Ulrich Jorde, MD
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Jorde U.; Angiotensin-Converting Enzyme Inhibitors after Acute Myocardial Infarction. Ann Intern Med. 2005;142:78. doi: 10.7326/0003-4819-142-1-200501040-00018
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Published: Ann Intern Med. 2005;142(1):78.
TO THE EDITOR:
Pilote and colleagues (1) presented data suggesting that ramipril was superior to other angiotensin-converting enzyme (ACE) inhibitors after myocardial infarction. Their carefully discussed methods, in concert with the accompanying outstanding editorial (2), should confer the overall message that the study's design and limitations render its findings no more than hypothesis-generating. The authors rightfully pointed out that the distribution of observed mortality differences among the 7 ACE inhibitors studied is not consistent with any known pharmacologic property of these agents (that is, ACE inhibitors with higher tissue affinity did not consistently fare better than those with low tissue affinity). In addition, the editorial noted that mortality differences among ACE inhibitors in Pilote and colleagues' analysis were larger than those between ACE inhibitors and placebo in randomized trials (raising significant concerns about the validity of their data). In addition, β-blocker and statin use was substantially higher in patients receiving ramipril. Therefore, the conclusion that “survival benefits … seem to differ according to the specific ACE inhibitor prescribed” seems somewhat premature, much like the similar content of the take-home message in the Summary for Patients (3).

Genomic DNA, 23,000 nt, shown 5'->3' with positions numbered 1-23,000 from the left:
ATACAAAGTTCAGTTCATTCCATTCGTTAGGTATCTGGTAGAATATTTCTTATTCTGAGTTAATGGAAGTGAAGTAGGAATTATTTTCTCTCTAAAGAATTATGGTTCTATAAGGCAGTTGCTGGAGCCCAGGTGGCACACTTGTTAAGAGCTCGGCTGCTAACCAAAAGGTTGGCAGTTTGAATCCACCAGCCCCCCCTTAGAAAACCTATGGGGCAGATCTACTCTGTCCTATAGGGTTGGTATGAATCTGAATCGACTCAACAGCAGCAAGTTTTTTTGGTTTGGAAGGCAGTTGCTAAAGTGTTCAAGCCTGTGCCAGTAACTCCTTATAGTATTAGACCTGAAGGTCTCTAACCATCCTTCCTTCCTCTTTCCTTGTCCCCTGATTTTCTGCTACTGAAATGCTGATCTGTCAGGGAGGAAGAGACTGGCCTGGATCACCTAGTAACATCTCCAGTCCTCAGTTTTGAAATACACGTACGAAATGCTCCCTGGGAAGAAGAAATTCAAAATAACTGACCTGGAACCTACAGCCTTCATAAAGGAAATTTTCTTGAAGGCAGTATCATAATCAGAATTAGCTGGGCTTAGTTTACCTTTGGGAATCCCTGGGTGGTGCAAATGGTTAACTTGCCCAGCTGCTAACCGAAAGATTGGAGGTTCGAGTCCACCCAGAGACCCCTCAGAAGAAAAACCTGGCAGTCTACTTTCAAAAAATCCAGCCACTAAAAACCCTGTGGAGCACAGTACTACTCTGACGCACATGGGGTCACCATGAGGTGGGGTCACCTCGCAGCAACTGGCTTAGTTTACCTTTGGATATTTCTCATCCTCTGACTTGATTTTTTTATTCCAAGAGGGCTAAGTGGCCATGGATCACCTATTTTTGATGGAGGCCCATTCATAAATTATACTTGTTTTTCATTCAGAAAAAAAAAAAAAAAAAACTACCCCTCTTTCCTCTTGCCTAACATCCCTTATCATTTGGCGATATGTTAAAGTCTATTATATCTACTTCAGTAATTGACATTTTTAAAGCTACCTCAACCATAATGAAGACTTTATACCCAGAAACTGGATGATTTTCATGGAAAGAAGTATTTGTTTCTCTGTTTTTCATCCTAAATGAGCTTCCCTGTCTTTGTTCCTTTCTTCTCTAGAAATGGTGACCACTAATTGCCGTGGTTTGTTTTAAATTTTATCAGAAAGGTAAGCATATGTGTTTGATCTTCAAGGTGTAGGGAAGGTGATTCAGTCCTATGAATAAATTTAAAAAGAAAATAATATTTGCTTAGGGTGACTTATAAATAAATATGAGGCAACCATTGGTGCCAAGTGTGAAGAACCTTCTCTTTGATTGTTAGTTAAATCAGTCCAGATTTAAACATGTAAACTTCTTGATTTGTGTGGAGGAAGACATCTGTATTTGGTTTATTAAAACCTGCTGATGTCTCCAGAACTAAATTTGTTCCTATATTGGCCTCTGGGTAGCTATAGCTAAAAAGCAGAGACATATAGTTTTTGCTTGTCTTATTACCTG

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Print ISSN: 0003-4819 | Online ISSN: 1539-3704
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